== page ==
Risking Your Future: Why Commercial Genetic Testing Is Disempowering
Genetic testing has been commercialised by companies such as 23andMe. They claim their services allow you to gain knowledge about your risk of getting a disease or negative lifestyle factors — for example, diabetes, Parkinson’s, sleep movement or genetic weight (23andMe, n.d.).
The obsession with risk, as well as any intervention to decrease this risk, is a central topic in our society. This phenomenon has been coined risk society (Beck, 1992; Lupton, 2013). It is a neoliberal idea which gives people the responsibility to take care of their own health and assigns blame if they don’t.
The obsession with risk, as well as any intervention to decrease this risk, is a central topic in our society
Genetic testing companies jump onto the phenomenon of risk society and draw upon the idea that knowing risk empowers you to “live [your] healthiest life” (Teladoc Health, n.d.) or “own your health” (23andMe, n.d.). You become, as Harvey (2010) calls it, a genetic entrepreneur; a person who creates their own optimal healthy future by maximising the wellness specific to their own genetic makeup. The genetic entrepreneur visualises undesirable future states (e.g. I am likely to develop heart disease) and can avoid this from happening (e.g. I will stop smoking because of my increased risk). This claim makes four assumptions, which I will discuss in this article.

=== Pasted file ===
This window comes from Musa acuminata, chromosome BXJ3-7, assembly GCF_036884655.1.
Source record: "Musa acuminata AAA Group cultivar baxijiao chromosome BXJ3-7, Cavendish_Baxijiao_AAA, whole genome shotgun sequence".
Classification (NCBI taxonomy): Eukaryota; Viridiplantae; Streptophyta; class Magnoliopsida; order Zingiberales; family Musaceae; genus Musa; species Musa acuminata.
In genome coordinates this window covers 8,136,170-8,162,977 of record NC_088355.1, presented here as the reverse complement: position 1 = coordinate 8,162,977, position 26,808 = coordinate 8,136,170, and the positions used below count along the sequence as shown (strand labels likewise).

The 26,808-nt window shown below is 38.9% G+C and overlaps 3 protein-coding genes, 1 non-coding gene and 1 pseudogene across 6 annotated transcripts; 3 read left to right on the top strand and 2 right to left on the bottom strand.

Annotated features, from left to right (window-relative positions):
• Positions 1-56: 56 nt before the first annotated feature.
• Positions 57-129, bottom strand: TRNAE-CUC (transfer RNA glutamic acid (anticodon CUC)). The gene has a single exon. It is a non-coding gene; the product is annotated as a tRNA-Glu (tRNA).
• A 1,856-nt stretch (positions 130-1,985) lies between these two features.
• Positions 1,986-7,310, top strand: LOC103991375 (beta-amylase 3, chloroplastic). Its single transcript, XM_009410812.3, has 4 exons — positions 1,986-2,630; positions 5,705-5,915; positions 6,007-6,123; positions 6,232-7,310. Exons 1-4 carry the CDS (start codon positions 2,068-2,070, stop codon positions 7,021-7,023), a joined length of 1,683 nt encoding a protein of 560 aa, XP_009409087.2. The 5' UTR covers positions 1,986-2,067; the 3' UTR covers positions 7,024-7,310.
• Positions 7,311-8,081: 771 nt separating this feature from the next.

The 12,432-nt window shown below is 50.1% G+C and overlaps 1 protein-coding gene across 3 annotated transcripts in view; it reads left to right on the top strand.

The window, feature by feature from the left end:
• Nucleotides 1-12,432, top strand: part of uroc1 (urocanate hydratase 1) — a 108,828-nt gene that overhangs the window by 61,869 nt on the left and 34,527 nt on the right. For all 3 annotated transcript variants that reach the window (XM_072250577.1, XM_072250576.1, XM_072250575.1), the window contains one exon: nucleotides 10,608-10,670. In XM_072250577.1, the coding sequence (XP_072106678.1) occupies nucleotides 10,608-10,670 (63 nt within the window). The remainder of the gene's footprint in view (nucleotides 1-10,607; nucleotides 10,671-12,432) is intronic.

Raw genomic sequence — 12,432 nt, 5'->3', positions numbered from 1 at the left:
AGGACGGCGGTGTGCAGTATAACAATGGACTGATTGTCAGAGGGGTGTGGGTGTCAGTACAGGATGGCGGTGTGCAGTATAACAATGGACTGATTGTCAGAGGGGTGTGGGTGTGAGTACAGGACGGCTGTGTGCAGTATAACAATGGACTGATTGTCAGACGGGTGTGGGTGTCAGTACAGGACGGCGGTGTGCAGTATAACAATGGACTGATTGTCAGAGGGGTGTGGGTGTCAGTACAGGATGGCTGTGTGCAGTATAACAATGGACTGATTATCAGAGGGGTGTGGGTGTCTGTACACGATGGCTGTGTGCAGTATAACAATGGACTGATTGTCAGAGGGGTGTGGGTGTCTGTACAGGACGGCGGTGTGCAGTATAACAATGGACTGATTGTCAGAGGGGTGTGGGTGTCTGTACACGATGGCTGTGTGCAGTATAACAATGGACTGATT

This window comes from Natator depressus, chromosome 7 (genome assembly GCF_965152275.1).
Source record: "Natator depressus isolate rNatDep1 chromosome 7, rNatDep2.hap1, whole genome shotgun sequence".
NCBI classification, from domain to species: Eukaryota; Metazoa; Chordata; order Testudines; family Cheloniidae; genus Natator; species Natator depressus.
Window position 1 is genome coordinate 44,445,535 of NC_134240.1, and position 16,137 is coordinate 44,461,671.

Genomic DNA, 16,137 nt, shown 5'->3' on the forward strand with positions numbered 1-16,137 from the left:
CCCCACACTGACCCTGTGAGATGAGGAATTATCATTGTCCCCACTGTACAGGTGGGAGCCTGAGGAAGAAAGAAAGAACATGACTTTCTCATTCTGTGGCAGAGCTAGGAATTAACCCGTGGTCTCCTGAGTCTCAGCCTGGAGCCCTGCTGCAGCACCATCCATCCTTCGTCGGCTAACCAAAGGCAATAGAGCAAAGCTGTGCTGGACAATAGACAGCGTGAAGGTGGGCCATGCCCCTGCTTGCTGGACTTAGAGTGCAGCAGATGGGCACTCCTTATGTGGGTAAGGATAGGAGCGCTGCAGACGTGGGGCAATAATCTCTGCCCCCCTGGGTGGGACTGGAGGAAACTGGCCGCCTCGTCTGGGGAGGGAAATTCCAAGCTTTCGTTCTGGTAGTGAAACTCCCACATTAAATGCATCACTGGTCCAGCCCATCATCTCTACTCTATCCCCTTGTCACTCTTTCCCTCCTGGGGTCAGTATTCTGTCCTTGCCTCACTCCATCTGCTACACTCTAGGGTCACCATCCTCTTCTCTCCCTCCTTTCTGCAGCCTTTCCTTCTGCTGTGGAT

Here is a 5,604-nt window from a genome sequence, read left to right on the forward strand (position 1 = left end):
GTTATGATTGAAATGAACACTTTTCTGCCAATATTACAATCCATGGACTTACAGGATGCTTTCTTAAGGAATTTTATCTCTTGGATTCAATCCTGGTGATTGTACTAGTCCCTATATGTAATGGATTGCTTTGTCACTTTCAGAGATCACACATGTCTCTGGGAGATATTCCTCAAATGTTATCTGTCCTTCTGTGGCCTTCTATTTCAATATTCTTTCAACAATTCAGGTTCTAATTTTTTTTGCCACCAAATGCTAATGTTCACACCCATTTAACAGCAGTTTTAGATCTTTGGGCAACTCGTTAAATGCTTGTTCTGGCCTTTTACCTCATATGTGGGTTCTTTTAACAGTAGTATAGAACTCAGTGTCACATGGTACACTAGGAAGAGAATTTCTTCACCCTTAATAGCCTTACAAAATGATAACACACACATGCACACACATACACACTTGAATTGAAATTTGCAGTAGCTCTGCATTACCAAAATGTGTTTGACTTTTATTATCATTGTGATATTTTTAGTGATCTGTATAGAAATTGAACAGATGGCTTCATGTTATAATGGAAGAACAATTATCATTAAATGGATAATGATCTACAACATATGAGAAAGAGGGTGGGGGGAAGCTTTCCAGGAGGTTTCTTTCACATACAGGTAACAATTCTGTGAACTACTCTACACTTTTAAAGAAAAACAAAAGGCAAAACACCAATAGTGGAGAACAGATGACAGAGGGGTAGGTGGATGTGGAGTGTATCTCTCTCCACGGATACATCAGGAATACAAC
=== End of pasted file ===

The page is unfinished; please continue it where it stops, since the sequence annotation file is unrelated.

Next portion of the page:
Assumption 1: It is possible to define diseases or lifestyle factors in terms of genetic risk
Note that commercial genetic testing is implemented in isolation. You provide DNA samples to a company, who gives you answers solely based on that DNA sample. Also note how only studying DNA is different from the clinical context, where genetic testing often is used along broader diagnostics — looking at family history, environmental factors, symptoms etc.
These two observations already mitigate a large part of the potential for commercial genetic testing. The claim that diseases or lifestyle factors are genetically determined rarely holds (Janssens et al., 2008). This is why most commercial genetic tests have limited clinical significance (Mathews et al., 2012; McGuire & Burke, 2011; Weedon et al., 2021).
The claim that diseases or lifestyle factors are genetically determined rarely holds
However, it would be unfair to claim the opposite (i.e. genetic tests have no clinical significance). It is true that some diseases are (partially) genetically determined — such as breast or ovarian cancer, or Parkinson’s disease. On top of this, we may be able to link more genes to diseases or lifestyle factors in the future. Saying genetic testing is ineffective, is an intuitive rebuttal but simply not sufficient to claim any harm.
Assumption 2: You are able to act upon risk information
In order for you to change your behaviour effectively it is necessary the information is both accurate and interpretable. However, genetic testing companies fail to comply with either.
The United States Government Accountability Office (2010) found multiple examples of companies that market their tests as diagnostic tools or claim that their supplements are able to change DNA. Even in the case of cancer testing — which has clinical validity — genetic testing has been marketed to vulnerable groups with the use of anxiety-evoking strategies through misrepresentation and omission (Hull & Prasad, 2001). Even if these exact problems are solved, companies are still here to make a profit, rather than to provide accurate information.